Tricycle Races & Other Lessons from Kids


Their game faces are on and they shoot down the driveway on their tricycles. Brothers like to race, especially if they’re under the age of 10. Trash-talking is inevitable.

“I’m gonna beat you, Wesley! I’m older so I’m faster! I’m gonna win!”

“Nuh-uh, Jackson! Miss Ashwyn, come push me!”

“Hey, no cheating! Miss Ashland don’t let him cheat!”

I’d like to remind you that they’re on tricycles. Pretty sure I can walk faster than either of them are peddling. But I still see beads of sweat on both of their faces as they push on towards the mailbox, towards me. I’m crouching and hiding laughter at this point. Cuteness overload can’t prevent the “base” from performing her duties: They need me to hold one hand out to determine who would win while keeping my eyes on my watch to announce their times. They’re trying to beat records, here.

Five-year-old Jackson is so close, but stops for a second – his glasses are sliding down his nose and need adjustment. He realizes his little brother isn’t directly behind him anymore.

“Hey! Where’s Wesley?” (That slight lisp. My heart.)

Then I’m laughing out loud because three-year-old Wesley has stopped halfway down the driveway and is peddling his tricycle in circles. Literally going ‘round and ‘round and ‘round…. giggling the whole time. I start walking up the driveway towards him. Wanted to make sure he hadn’t forgotten how to steer.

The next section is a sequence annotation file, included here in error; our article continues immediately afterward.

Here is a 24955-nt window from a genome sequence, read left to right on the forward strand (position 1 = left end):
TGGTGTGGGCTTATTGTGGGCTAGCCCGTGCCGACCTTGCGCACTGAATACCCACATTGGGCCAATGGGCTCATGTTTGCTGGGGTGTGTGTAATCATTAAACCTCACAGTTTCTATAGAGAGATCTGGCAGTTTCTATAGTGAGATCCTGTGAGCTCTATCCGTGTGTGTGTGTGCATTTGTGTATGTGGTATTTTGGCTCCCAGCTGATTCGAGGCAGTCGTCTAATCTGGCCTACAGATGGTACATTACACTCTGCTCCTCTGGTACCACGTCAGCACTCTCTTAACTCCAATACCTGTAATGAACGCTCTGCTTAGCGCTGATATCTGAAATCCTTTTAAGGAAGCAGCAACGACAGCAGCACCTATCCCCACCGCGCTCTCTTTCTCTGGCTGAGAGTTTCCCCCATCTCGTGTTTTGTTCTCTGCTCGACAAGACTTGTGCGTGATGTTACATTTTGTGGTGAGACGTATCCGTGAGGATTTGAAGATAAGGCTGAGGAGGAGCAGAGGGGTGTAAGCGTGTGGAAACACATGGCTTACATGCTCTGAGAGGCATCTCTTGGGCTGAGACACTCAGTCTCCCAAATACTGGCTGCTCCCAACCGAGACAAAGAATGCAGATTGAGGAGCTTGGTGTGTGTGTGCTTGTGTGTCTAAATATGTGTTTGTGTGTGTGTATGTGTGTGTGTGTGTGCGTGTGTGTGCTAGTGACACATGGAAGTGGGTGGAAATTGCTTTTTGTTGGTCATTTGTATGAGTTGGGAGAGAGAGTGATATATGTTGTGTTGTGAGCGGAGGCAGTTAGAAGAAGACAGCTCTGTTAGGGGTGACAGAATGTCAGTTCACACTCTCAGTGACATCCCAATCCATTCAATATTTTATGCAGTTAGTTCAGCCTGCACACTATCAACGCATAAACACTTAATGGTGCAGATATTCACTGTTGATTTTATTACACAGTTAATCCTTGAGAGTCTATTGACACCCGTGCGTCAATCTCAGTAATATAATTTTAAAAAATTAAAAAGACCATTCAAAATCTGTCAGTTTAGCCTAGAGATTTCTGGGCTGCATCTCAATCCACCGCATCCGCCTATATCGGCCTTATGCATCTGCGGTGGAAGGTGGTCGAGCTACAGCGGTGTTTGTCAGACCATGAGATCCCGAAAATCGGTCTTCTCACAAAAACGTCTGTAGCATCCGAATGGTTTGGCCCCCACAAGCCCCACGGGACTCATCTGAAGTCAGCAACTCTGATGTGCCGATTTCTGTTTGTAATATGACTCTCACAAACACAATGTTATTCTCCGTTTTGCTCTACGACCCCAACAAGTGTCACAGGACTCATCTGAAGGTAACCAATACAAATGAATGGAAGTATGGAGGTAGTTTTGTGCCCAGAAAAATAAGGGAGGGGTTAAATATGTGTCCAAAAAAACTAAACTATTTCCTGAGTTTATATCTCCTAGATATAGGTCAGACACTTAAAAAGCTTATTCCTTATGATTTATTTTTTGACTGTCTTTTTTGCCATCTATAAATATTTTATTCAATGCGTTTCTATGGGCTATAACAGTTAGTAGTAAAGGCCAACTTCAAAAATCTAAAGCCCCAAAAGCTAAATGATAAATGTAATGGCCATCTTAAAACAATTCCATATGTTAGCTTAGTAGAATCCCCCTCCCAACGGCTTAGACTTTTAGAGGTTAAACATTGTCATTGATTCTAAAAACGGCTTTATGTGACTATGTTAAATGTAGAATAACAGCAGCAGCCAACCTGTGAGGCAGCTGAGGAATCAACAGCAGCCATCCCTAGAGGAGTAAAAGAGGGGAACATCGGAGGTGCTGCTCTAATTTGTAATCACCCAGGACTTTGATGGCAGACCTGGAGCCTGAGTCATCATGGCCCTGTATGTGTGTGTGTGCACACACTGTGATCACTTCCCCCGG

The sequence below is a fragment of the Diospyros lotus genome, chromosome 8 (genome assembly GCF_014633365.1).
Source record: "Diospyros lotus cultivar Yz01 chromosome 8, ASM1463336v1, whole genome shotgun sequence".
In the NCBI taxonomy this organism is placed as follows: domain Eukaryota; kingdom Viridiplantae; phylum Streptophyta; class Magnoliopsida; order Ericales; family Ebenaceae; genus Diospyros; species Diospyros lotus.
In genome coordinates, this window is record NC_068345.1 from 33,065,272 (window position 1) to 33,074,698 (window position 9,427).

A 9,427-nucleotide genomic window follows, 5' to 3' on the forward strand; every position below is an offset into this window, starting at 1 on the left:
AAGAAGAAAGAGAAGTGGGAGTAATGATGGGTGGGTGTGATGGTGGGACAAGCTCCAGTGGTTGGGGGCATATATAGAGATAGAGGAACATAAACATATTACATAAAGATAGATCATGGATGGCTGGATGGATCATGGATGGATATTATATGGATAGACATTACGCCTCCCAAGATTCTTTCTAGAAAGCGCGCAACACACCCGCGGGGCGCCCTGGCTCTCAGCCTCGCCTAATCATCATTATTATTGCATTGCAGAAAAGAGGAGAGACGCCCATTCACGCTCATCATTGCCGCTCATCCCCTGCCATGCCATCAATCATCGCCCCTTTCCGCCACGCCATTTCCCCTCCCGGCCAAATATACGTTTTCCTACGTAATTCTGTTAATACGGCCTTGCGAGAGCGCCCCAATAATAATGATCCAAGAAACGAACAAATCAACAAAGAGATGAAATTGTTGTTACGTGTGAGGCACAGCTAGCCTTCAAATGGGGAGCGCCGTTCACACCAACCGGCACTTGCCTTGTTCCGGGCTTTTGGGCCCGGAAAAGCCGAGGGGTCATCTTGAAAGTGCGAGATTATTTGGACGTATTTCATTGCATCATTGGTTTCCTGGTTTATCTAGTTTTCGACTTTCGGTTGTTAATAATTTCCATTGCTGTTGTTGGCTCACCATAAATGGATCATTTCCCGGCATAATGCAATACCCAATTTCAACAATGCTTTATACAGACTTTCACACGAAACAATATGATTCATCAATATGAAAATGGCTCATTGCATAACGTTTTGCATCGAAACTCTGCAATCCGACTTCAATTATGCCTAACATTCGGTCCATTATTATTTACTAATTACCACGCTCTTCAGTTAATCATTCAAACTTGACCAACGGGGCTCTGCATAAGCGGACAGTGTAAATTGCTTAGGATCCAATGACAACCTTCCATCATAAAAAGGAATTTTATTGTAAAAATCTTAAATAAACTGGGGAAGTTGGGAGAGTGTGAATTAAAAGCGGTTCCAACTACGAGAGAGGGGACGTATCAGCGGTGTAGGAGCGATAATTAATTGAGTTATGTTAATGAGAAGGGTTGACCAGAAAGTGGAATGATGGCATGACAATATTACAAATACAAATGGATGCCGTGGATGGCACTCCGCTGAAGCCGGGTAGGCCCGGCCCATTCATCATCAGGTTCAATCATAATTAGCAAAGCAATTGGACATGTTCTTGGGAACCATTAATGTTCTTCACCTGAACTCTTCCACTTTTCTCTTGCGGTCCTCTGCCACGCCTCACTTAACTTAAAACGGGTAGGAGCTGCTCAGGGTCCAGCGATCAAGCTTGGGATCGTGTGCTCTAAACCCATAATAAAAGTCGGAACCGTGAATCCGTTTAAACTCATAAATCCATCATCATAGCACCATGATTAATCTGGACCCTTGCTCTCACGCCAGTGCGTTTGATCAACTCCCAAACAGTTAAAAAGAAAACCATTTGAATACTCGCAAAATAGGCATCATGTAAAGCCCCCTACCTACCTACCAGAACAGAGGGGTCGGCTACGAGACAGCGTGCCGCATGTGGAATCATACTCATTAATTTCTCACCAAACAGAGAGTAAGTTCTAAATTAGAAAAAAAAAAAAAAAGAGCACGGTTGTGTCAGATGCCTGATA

“Wesley. Bud. What are you doing.”

“I’m spinning!”

“But Jackson is about to win!”

“I know, but I’m SPINNING! Watch me, Miss Ashwyn!”

He’s spinning so fast that for half a second I’m convinced he’ll fling himself off the plastic contraption into the nearby bush. Wouldn’t be the first time. But he’s thoroughly enjoying himself, paying no mind to the race at all. Next thing I know, Jackson is visibly upset. His brother clearly isn’t doing what he’s supposed to be doing.

“Wesley, no! You’re supposed to be racing me to the mailbox! Stop spinning! You’re not supposed to be spinning and laughing right now, Wesley!”

But Wesley can’t even hear his brother over the sound of his own giggles.


Have you ever had a moment where everything seems to pause for a minute to truly get 100% of your attention? Moments that hold a lot of truth begging to be recognized. A giggling three-year-old handed me one right then.

As I stood there watching Wesley, I was suddenly really thankful for a Father who doesn’t hold a stopwatch at the end of a man-made race.

He doesn’t sit there waiting for the winner to arrive to declare him better than everyone else. His hand is outstretched, yes… Anticipating the arrival of his children, yes… but he’s not in the business of seeing who gets to the corporate finish line first. His hand is outstretched to remind us that we’re not put on this earth to race each other, so life doesn’t have to be about out-doing someone else. Or about comparing ourselves to someone else. Sure, aspects of this life are bound to include competition; there’s no way to escape it altogether. And because of that, his hand is only outstretched to guide us.

We’re here to love people. What a beautifully freeing concept.